♦♦♦ With an ear for Brian Wilson–esque harmony, JR JR swirl indie pop, folk, and electronic elements into one breezy package. Originally named Dale Earnhardt Jr. Jr. with typical irreverence, the duo of Joshua Epstein (also of the Silent Years) and Daniel Zott came together in Detroit in 2009. Working out of a basement studio, the pair worked to create a sound that was danceable without sacrificing anything in the songwriting department, merging intricate and airy melodies with solid programmed beats and synth atmospherics. Their hard work bore fruit in 2010 when they released their debut EP, Horse Power, on Quite Scientific, quickly followed by the EP My Love Is Easy: Remixes Pt. 1. That same year, the pair was also tapped to do a remix of Moby’s "Wait for Me.” The resulting buzz from their early releases led to a record deal with Warner Bros., who released their Record Store Day–exclusive EP titled We Almost Lost Detroit in spring 2011. The duo’s full–length debut, It’s a Corporate World, followed that summer. In 2013, they returned with an EP, Patterns, before releasing their sophomore full–length, The Speed of Things, later that year. In 2015, even though they had the blessing of Dale Earnhardt, Jr. himself, to avoid ongoing confusion by fans and seekers of the race car driver, Epstein and Zott decided to change the band’s name to simply JR JR. Their first LP under the shortened handle and their third with Warner Bros., the endearing JR JR was released that September. ~ Gregory Heaney & Marcy DonelsonDale Earnhardt Jr. Jr. Biography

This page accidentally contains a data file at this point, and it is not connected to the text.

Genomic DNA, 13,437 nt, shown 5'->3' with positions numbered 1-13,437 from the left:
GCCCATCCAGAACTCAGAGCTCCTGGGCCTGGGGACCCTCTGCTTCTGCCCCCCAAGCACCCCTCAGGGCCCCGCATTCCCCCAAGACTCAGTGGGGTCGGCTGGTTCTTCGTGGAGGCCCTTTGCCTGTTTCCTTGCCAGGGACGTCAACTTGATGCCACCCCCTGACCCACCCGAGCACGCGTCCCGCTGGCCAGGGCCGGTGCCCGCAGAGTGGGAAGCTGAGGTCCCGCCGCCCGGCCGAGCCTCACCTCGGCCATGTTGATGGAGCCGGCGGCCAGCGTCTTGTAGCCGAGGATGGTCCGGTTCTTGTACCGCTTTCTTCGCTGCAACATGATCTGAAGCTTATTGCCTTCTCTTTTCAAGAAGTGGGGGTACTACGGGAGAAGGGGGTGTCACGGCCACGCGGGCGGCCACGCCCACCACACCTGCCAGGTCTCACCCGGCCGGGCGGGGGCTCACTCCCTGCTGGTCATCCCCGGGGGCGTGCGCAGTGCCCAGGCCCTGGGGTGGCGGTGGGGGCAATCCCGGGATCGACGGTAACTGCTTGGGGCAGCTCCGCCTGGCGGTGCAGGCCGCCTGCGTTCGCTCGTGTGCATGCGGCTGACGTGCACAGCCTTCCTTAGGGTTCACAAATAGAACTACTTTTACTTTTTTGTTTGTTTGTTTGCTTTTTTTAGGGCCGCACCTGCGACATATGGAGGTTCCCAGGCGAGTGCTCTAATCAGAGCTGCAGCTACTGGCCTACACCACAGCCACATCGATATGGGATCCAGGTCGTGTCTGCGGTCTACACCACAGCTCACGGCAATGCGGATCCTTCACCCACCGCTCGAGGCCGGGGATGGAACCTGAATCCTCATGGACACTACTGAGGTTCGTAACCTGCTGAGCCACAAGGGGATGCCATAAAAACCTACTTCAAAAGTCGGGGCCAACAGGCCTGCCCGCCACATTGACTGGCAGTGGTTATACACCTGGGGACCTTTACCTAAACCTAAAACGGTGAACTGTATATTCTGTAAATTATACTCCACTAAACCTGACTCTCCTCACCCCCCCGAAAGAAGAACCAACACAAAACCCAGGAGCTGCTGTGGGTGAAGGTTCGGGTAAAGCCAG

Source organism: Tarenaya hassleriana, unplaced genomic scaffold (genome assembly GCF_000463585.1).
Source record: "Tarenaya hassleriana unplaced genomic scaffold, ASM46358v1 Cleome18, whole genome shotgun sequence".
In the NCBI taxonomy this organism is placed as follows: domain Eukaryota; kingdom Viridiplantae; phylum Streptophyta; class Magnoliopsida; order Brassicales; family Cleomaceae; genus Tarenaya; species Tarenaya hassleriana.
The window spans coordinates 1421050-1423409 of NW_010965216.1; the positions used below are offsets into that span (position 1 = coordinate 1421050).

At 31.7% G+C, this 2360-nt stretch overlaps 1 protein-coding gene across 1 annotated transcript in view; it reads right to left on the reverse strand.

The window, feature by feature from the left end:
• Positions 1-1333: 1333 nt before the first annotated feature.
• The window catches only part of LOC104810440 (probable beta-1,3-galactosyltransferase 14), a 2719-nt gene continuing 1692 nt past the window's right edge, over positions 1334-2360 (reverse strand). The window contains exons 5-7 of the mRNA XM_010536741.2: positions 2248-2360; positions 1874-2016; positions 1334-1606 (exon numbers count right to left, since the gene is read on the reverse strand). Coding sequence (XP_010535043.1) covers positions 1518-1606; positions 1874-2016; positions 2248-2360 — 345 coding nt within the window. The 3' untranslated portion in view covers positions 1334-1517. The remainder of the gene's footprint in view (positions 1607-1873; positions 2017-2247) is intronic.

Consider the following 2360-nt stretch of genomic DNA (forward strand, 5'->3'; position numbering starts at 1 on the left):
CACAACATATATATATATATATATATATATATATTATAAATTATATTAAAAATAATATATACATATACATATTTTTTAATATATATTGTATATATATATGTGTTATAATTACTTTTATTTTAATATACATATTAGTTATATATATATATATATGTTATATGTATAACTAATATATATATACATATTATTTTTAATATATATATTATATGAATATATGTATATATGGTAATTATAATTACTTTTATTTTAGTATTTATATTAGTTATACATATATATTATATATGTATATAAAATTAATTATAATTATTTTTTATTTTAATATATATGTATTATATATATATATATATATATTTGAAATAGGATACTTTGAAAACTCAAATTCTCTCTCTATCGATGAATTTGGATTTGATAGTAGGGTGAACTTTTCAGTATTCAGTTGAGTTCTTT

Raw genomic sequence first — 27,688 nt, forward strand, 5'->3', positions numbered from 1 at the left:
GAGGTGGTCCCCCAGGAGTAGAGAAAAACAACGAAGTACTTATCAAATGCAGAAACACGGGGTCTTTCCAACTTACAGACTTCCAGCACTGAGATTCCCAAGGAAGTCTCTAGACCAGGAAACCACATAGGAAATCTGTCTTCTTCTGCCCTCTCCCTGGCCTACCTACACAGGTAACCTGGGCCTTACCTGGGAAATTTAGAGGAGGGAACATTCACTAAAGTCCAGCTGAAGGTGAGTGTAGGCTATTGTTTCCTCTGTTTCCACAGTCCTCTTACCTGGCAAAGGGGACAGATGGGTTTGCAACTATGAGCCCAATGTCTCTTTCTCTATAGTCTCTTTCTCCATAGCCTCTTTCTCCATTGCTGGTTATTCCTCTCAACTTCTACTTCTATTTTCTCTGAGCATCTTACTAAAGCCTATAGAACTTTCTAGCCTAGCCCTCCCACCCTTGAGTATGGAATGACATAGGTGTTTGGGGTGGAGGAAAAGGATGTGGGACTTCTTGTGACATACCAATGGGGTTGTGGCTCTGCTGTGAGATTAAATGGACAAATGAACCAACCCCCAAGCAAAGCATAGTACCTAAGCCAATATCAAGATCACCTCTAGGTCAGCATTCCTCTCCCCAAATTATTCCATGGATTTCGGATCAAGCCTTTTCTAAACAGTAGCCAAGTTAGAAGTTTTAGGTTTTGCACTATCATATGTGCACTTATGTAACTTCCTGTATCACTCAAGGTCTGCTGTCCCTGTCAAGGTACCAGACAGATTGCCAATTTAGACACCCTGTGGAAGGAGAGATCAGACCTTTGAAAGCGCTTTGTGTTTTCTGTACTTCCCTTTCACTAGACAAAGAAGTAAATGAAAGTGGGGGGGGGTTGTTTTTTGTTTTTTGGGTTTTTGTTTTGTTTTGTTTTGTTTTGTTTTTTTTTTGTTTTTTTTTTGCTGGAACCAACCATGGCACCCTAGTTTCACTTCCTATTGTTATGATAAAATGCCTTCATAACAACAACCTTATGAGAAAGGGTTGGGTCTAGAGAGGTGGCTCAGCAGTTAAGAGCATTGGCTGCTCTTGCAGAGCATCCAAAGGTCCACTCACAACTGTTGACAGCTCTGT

♦♦♦ You could certainly call it a “Turning point” or a “New chapter,” but Detroit’s JR JR have been working towards this moment since first forming in 2009. Their self–titled third full–length album, JR JR [Warner Bros. Records], represents a complete realization of the creative union between members Daniel Zott and Joshua Epstein.
♦♦♦ “To me, this album is like the third part in a series,” explains Epstein. “When we first started the band, we were trying to make pop music in the way we remembered and learned it. You can feel that on our first album, It’s A Corporate World. The second, The Speed of Things, took everything a step further, but it was a little more polished and professional–sounding. JR JR has a little bit of both worlds. We’ve gotten better at recording, and we’ve grown together — and separately. It’s the culmination of the series so far.”
♦♦♦ Zott puts it succinctly, “It feels like we found our voice.”